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If you ﬁled your taxes early this year, and are eligible to receive a tax refund, you may soon receive a nice-sized check from the state government. (In 2012, the average Georgia tax refund was $640, according to the Atlanta Journal Constitution.)
And while it can be tempting to go on a shopping spree if you are one of those due a refund this year, you would be wise to show some self-restraint and instead, find practical, responsible ways to use this money:
- Pay Down Debt If you are carrying debt, consider applying your refund to pay it down, which will help you avoid having to pay additional compound interest. Consider paying down credit cards, car loans, student loans, or even prepaying your mortgage. Having trouble deciding which to pay off ﬁrst? Start by paying off the loan with the highest interest rate.
- Save and Invest It may not seem that exciting now, but you’ll appreciate a savings nest egg when you retire, especially if you put your money into a tax advantaged plan, such as a traditional IRA or Roth IRA. Also, if you plan to help your child pay for college, consider placing your refund money into Georgia’s state-sponsored 529 plan.
3. Subsidize Your Emergency Fund
It’s important to be prepared should the unthinkable happen: unemployment, illness, or even disability. By having an emergency fund, you’ll be ﬁnancially prepared if you are unable to earn an income for a length of time. Aim to have at least six months worth of expenses in your emergency fund.
4. Make Improvements to Your Home
By making home improvements, you could be making an investment that potentially results in an increase in property value, as well as improved living conditions. Plus, Georgia homeowners have an array of financial incentives–sales tax exemptions, tax credits, etc.–that could cut the total cost for some home improvement projects.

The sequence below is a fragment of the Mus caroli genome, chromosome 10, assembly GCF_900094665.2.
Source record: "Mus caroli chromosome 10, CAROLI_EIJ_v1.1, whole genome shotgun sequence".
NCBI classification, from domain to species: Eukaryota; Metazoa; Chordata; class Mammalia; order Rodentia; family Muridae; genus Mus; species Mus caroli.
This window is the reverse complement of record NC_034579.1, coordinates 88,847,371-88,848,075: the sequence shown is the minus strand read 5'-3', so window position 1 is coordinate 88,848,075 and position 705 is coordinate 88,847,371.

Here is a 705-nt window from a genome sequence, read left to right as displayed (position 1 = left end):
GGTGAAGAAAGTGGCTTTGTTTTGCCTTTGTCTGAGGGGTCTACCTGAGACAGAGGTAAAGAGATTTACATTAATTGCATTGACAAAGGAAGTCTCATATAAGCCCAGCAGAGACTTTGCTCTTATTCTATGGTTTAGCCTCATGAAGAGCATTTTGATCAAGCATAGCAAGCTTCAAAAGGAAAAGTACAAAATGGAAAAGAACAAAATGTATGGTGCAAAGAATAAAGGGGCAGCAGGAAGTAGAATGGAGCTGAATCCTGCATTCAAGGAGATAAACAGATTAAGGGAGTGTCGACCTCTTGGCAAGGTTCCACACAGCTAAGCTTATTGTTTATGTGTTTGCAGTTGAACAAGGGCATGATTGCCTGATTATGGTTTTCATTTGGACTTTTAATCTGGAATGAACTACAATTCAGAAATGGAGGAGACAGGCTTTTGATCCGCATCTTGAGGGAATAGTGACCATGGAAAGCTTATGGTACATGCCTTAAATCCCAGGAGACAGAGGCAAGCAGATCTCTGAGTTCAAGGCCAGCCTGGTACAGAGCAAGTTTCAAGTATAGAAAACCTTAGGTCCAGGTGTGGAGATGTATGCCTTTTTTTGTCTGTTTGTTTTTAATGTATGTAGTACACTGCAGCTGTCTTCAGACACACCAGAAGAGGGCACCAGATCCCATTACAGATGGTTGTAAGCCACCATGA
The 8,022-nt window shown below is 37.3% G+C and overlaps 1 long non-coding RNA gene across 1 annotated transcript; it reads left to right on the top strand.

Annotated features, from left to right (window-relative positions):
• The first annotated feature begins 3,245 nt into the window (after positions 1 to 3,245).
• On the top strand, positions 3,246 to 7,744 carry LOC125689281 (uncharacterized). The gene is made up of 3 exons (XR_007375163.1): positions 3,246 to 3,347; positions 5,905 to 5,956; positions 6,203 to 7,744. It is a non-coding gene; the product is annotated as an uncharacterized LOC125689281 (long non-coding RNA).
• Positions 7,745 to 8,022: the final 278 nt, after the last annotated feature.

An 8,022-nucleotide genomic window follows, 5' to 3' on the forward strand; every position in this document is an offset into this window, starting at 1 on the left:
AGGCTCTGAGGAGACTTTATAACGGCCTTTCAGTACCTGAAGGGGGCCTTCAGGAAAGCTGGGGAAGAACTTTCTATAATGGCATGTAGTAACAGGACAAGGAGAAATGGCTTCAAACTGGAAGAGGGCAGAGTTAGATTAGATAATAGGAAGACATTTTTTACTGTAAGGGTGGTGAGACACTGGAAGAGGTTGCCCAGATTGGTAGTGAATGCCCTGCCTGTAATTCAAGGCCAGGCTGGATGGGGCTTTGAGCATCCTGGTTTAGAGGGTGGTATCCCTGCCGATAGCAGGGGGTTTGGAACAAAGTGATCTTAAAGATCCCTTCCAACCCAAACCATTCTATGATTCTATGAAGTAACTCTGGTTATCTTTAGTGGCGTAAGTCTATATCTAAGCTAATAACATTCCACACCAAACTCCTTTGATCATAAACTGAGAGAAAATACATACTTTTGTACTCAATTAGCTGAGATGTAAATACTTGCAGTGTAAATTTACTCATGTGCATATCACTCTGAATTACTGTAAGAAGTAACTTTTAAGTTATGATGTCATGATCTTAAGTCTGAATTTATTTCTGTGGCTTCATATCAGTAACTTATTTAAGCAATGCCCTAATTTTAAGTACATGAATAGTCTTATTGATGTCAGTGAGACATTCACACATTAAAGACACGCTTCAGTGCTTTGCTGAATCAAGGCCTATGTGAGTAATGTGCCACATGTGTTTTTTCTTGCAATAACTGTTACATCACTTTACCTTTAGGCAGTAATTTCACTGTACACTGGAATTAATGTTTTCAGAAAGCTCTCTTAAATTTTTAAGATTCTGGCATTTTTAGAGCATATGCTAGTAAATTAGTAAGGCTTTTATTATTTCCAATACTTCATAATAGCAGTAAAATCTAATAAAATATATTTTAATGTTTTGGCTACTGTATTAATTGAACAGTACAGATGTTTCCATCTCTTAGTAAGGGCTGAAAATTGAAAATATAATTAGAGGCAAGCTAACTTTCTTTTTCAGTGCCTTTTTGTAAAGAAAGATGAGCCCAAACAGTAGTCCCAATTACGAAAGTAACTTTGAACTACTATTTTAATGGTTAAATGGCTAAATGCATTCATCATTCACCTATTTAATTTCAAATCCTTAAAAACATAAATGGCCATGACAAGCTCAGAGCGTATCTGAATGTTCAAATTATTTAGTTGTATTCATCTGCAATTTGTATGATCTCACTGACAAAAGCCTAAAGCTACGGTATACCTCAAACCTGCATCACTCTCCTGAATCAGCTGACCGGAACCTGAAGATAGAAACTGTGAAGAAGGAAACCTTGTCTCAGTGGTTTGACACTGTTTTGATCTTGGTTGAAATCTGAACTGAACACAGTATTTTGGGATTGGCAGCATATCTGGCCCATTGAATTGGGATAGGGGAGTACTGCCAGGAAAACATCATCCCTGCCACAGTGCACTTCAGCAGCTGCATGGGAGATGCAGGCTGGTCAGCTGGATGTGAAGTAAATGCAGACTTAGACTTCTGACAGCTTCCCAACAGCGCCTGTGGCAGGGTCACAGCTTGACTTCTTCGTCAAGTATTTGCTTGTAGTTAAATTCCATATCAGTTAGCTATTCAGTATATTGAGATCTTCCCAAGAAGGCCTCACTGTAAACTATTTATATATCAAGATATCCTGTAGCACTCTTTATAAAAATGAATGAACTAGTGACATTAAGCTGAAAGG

5. Invest in Yourself
Would you like to earn more money (who wouldn’t?)? Then consider using your tax refund to invest in your education. Consider going to college or enrolling in a training course that will make you more marketable and allow you to take the next step in your career. You might even be able to deduct your education expenses on next year’s taxes.
6. Save for a Big Expense
If you know that you will have a major expense in the coming year, such as planning a wedding, consider setting aside your tax refund for that purpose. It can help soften the blow when it comes time to cut the check.
7. Give to an Atlanta Charity
Consider setting aside some of your refund money to help those who need it most. Remember, charitable donations are tax deductible, so you can deduct your gift on next year’s taxes. Do some research on Atlanta charities to identify causes that you’d like to support.
8. Put the Money Toward a Personal Dream
Is there a country you have always wanted to visit? Is there something you’ve always wanted to learn? Have you always wanted to start your own business? Take this opportunity and use the money to take the next step toward that dream.
A tip: If you received a large refund this year, consider making an adjustment to the withholding allowances on your W-4 with your employer. This will increase your take-home pay and thereby prevent you from making what some like to call “interest-free loans” to the government in the future. Yes, it can be nice to receive a large check in the mail each year, but you may wish to put this money to use during the year, rather than sending it to Uncle Sam for temporary holding.
What do you plan to do with your tax refund?
Casey Slide is a money and lifestyle contributor for the Money Crashers personal finance blog. She lives in Atlanta, Georgia with her husband and young son, and previously worked as an industrial engineer.